A telescope with a dollar sign on it (Image: Shutterstock) (Image: Shutterstock)

While Treasury Secretary Steven Mnuchin said Thursday that direct deposit stimulus payments would begin in two weeks, a House Ways and Means Committee memo states that paper checks won’t start being mailed until mid-May.

The IRS has direct deposit information from taxpayers’ 2018 or 2019 returns.

The paper checks will be issued at a rate of about 5 million per week, according to The Associated Press, which means it could take up to 20 weeks to get all the checks out. That timeline would delay some checks until the week of Aug. 17, the AP reported.

In the meantime, Treasury plans to speed the process by developing in the coming weeks a web-based portal for individuals to provide their banking information to the IRS online, so that individuals can receive payments immediately as opposed to checks in the mail, the House Ways and Means Committee explained.

(Related: Here’s Who Gets the Stimulus Cash, and How Much)

Fourth Round of Stimulus

Meanwhile, lawmakers are mulling a fourth coronavirus stimulus package.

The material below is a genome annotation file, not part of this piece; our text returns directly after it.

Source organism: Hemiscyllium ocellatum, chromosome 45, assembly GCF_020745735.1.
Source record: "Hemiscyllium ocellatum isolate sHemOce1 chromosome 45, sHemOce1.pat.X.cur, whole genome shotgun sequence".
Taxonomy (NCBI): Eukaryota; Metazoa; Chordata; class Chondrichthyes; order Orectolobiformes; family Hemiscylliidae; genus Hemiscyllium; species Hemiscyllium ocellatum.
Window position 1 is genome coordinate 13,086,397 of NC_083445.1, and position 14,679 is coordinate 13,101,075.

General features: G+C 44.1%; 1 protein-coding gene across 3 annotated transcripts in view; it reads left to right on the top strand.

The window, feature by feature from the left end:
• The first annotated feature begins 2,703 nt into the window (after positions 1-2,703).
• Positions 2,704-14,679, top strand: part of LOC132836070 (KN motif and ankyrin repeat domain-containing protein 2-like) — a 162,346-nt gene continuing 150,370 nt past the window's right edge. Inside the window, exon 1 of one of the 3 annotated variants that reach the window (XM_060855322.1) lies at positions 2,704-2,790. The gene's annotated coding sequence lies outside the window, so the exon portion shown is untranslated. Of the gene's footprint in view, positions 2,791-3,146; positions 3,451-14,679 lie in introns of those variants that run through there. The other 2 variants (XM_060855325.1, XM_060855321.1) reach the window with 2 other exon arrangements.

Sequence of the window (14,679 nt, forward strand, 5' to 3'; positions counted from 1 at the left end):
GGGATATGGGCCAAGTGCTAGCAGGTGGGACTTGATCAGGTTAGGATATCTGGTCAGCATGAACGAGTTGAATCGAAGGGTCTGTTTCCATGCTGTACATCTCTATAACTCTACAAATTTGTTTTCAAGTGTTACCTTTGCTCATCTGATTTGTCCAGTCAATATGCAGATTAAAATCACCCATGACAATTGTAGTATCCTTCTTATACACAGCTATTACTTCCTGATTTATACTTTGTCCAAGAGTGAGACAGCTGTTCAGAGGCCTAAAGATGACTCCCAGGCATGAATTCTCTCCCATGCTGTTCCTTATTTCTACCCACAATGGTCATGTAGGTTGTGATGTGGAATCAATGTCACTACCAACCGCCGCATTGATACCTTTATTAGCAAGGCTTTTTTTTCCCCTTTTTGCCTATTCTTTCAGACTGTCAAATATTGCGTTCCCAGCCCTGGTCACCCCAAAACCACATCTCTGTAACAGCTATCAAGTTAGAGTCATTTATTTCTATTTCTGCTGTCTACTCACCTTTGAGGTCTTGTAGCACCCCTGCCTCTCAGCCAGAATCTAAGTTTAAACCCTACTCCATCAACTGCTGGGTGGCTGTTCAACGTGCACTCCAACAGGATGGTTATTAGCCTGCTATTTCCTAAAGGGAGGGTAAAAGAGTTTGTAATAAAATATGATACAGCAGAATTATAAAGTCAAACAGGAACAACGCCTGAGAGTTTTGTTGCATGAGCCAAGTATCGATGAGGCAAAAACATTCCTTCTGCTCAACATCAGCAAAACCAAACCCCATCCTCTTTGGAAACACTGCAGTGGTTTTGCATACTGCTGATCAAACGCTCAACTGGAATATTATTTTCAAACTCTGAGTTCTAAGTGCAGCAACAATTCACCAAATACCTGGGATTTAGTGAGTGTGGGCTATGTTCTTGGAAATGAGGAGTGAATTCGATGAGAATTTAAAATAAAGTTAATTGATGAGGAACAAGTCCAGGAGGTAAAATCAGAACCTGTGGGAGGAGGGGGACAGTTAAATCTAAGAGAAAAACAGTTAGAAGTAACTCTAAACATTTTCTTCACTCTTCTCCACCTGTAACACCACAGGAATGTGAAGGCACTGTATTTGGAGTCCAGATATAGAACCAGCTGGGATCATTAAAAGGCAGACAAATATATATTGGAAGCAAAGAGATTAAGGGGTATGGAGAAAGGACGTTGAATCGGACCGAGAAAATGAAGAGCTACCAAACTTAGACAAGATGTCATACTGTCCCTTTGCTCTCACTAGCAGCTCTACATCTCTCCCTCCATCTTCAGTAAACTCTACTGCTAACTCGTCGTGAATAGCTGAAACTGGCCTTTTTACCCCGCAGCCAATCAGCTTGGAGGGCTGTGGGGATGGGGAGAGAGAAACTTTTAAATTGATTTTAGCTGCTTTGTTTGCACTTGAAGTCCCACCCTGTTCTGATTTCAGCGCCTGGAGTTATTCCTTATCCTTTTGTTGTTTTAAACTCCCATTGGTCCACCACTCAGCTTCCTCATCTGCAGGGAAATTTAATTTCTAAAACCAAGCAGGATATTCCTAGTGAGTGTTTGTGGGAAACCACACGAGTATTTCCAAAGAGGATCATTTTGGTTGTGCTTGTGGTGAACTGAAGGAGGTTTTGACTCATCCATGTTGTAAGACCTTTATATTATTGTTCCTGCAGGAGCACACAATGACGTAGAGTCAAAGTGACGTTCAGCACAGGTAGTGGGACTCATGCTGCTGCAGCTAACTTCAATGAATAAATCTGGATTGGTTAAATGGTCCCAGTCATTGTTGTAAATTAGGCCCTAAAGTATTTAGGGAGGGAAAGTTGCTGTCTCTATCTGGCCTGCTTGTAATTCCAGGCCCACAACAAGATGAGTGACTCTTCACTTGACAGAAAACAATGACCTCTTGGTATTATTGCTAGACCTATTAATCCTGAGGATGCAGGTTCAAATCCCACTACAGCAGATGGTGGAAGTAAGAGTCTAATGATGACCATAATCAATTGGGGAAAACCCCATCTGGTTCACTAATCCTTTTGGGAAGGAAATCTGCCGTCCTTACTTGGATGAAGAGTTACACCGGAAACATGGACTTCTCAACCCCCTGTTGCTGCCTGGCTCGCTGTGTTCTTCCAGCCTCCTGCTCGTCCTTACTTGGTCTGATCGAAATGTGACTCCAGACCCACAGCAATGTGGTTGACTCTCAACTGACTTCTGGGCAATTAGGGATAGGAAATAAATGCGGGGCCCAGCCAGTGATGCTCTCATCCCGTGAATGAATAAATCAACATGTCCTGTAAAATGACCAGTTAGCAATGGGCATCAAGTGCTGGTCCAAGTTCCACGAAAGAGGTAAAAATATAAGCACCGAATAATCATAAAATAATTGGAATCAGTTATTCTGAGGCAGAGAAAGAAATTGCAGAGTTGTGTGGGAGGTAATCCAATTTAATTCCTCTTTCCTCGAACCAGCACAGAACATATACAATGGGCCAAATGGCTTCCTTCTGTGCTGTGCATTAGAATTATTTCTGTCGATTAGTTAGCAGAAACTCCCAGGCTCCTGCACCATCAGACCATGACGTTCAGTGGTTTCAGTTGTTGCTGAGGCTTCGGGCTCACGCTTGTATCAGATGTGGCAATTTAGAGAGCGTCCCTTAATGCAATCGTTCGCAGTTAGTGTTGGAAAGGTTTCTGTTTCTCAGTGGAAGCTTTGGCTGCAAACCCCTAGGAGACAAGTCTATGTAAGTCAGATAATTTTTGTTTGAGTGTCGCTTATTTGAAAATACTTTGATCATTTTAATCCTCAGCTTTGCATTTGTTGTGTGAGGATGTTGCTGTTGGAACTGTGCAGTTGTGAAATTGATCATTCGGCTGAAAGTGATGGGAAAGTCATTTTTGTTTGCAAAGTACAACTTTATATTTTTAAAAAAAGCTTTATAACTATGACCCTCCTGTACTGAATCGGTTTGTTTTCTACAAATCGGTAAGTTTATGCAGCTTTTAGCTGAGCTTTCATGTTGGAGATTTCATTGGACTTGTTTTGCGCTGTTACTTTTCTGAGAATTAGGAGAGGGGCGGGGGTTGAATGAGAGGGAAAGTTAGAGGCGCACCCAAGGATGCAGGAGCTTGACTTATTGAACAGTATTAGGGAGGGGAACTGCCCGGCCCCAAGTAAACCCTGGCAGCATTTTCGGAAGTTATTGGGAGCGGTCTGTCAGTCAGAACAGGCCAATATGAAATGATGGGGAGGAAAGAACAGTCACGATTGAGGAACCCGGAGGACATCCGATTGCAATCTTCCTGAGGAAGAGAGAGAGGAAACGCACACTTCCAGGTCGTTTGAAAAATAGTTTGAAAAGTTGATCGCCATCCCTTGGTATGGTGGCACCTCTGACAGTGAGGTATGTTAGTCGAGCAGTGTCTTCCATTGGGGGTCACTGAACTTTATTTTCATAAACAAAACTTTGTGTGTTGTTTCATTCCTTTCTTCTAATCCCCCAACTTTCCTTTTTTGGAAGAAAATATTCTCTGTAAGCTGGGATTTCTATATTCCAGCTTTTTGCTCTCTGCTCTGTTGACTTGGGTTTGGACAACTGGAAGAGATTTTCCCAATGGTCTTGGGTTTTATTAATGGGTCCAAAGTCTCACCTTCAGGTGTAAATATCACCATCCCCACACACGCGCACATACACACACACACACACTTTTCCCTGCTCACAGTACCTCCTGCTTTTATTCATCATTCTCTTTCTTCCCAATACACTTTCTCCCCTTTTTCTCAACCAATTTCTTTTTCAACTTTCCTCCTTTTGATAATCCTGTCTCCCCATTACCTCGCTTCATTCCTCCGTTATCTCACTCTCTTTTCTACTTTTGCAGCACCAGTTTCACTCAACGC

Measures being discussed includes more stimulus cash, “fixes” to the $2.4 trillion Coronavirus Aid, Relief and Economic Security (CARES) Act, infrastructure as well as a boost in stabilization funding for states and local governments.

Rep. Don Beyer, D-Va., vice chair of the Joint Economic Committee, released a report Friday arguing that including federal aid to state and local governments in the next stimulus package is crucial for containing the coronavirus and preventing economic disaster.

Medicaid will account for much of states’ increased spending since individuals who lose their jobs (and employer-sponsored health insurance) will need to enroll and many current enrollees will contract COVID-19 and need to be cared for, the report states.

In the fourth package, Congress must “increase the federal government’s share of Medicaid funding — the current increase is less than what was given to states during the Great Recession and should be much higher, especially when you consider that the joint federal-state health insurance program is states’ second biggest cost and 10 million people have filed for unemployment over the last two weeks,” Beyer said. “The last thing we want states to do is reduce Medicaid eligibility in the middle of a public health crisis.”

— Check out Treasury to Provide Automatic Stimulus Cash to Social Security Recipients on ThinkAdvisor.